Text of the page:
26. 26. Oh, and don't lose data 26
  27. 27. Strategies • Partition For Scale & Data Locality • Replicate For Resiliency • Share Nothing • Fault Tolerance • Asynchrony • Async Message Passing • Memory Management 27 • Data lineage and reprocessing in runtime • Parallelism • Elastically Scale • Isolation • Location Transparency
  28. 28. AND THEN WE GREEKED OUT 28 Rethinking Architecture
  29. 29. Lambda Architecture A data-processing architecture designed to handle massive quantities of data by taking advantage of both batch and stream processing methods. 29
  30. 30. Lambda Architecture A data-processing architecture designed to handle massive quantities of data by taking advantage of both batch and stream processing methods. • An approach • Coined by Nathan Marz • This was a huge stride forward 30
  31. 31. 31 https://www.mapr.com/developercentral/lambda-architecture
  32. 32. Implementing Is Hard 33 • Real-time pipeline backed by KV store for updates • Many moving parts - KV store, real time, batch • Running similar code in two places • Still ingesting data to Parquet/HDFS • Reconcile queries against two different places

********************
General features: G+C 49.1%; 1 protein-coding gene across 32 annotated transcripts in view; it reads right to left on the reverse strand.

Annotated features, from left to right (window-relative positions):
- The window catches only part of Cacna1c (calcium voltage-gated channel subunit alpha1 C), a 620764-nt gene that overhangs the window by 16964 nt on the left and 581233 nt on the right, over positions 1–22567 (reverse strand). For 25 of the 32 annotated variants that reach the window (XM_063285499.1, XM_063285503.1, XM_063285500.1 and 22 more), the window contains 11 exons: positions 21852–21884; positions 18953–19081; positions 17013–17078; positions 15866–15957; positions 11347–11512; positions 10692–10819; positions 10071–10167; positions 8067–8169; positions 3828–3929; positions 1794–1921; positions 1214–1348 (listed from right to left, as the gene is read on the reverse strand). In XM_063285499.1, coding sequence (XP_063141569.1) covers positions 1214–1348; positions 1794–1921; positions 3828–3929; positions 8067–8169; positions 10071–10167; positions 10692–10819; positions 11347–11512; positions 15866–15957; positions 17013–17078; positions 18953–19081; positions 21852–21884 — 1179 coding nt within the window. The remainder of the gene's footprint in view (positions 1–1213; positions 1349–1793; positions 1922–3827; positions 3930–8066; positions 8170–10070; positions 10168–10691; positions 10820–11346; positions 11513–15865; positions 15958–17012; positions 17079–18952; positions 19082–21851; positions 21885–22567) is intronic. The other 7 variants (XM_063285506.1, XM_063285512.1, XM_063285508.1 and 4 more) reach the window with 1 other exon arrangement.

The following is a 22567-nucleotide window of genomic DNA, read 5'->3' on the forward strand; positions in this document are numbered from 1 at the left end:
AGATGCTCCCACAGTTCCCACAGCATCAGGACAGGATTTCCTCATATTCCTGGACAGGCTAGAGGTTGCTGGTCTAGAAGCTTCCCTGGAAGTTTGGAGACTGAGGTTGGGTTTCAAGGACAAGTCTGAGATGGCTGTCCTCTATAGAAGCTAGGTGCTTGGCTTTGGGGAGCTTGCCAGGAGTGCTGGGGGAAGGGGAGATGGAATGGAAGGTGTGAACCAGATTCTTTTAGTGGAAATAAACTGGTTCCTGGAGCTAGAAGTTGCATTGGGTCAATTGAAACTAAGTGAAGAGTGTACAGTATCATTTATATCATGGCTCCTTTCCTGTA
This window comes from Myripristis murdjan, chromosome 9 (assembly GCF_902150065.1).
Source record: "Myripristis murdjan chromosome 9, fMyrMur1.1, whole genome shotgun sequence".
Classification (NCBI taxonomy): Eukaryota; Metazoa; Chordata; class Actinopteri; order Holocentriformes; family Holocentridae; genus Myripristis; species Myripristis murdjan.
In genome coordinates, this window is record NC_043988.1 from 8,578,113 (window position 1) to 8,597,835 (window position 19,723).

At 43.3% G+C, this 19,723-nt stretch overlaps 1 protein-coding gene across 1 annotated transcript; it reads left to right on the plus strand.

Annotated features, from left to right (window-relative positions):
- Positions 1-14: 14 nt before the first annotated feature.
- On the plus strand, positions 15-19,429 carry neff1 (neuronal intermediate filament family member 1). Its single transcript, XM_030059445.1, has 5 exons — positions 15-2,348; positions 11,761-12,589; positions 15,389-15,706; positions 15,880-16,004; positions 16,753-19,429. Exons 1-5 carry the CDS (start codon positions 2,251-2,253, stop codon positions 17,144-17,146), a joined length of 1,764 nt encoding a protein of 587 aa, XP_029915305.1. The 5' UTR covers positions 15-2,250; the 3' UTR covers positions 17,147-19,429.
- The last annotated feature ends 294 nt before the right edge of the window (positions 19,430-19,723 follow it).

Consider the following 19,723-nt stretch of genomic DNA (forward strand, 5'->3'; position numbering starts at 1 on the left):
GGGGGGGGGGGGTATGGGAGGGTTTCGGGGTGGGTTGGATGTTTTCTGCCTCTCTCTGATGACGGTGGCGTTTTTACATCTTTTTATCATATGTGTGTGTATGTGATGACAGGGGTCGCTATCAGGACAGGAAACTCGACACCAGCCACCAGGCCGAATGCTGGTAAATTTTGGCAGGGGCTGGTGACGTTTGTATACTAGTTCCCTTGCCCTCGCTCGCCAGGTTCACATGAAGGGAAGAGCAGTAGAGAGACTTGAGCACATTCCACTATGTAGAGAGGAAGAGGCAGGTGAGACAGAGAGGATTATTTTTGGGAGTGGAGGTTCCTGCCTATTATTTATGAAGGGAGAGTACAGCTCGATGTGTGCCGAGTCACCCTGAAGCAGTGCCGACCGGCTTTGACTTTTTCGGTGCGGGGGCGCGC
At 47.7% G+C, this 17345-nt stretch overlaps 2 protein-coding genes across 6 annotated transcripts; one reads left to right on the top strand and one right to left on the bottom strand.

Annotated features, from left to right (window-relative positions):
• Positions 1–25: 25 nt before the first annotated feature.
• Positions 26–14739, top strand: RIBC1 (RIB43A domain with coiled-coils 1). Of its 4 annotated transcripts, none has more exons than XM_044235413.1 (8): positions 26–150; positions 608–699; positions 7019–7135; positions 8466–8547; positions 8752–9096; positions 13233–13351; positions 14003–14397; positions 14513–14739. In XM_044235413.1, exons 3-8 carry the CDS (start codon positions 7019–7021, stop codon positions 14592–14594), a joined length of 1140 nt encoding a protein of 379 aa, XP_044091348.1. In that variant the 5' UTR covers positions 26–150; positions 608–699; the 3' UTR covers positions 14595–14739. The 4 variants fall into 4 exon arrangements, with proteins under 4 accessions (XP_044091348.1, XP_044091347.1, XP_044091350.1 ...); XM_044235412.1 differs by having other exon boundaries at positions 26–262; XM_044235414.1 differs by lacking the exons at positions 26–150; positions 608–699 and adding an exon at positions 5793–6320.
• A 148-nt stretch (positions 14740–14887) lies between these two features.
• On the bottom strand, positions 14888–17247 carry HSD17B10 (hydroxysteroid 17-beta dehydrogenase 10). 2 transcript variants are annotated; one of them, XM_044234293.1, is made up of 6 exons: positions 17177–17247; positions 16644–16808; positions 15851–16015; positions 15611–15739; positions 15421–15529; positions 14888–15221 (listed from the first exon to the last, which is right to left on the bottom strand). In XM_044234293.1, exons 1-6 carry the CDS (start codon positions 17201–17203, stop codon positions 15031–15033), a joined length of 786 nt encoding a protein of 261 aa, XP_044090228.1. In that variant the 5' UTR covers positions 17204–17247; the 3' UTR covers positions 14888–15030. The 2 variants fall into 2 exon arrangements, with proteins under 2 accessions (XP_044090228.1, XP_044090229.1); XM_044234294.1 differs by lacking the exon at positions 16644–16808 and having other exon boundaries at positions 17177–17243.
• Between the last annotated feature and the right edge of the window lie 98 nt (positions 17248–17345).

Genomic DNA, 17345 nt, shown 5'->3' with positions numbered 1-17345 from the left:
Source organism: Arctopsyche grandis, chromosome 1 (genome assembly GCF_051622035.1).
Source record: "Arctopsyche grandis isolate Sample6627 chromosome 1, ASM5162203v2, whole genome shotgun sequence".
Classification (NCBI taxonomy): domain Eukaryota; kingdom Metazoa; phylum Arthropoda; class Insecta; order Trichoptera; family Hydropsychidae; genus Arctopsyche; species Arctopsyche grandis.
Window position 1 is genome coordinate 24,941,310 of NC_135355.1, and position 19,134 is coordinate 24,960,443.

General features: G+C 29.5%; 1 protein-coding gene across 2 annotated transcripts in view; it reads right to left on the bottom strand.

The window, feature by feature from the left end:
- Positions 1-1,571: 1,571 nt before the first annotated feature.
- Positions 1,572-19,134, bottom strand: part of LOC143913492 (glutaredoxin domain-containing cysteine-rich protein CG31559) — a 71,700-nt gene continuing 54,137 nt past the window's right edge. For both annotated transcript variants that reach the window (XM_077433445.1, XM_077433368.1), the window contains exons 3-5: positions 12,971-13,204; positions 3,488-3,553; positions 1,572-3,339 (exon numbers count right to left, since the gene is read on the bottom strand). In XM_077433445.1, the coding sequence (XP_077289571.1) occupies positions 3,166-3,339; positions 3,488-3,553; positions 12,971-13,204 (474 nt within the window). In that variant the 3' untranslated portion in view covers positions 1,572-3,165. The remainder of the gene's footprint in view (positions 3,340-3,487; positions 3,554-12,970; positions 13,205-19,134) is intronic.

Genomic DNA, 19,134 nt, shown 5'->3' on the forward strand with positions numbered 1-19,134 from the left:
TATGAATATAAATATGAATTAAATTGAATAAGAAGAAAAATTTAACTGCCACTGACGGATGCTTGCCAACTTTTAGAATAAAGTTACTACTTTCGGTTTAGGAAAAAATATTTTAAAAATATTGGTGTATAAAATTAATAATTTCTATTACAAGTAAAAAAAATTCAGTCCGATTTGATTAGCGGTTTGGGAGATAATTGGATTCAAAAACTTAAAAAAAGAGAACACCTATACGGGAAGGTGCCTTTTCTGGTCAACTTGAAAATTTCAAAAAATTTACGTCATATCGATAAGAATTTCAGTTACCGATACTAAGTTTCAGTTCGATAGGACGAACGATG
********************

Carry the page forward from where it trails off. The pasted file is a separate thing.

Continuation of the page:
33. 33. Performance Tuning & Monitoring: on so many systems 34 Also hard
  34. 34. Lambda Architecture An immutable sequence of records is captured and fed into a batch system and a stream processing system in parallel. 35
  35. 35. WAIT, DUAL SYSTEMS? 36 Challenge Assumptions
  36. 36. Which Translates To • Performing analytical computations & queries in dual systems • Implementing transformation logic twice • Duplicate Code • Spaghetti Architecture for Data Flows • One Busy Network 37
  37. 37. Why Dual Systems? • Why is a separate batch system needed? • Why support code, machines and running services of two analytics systems? 38 Counter productive on some level?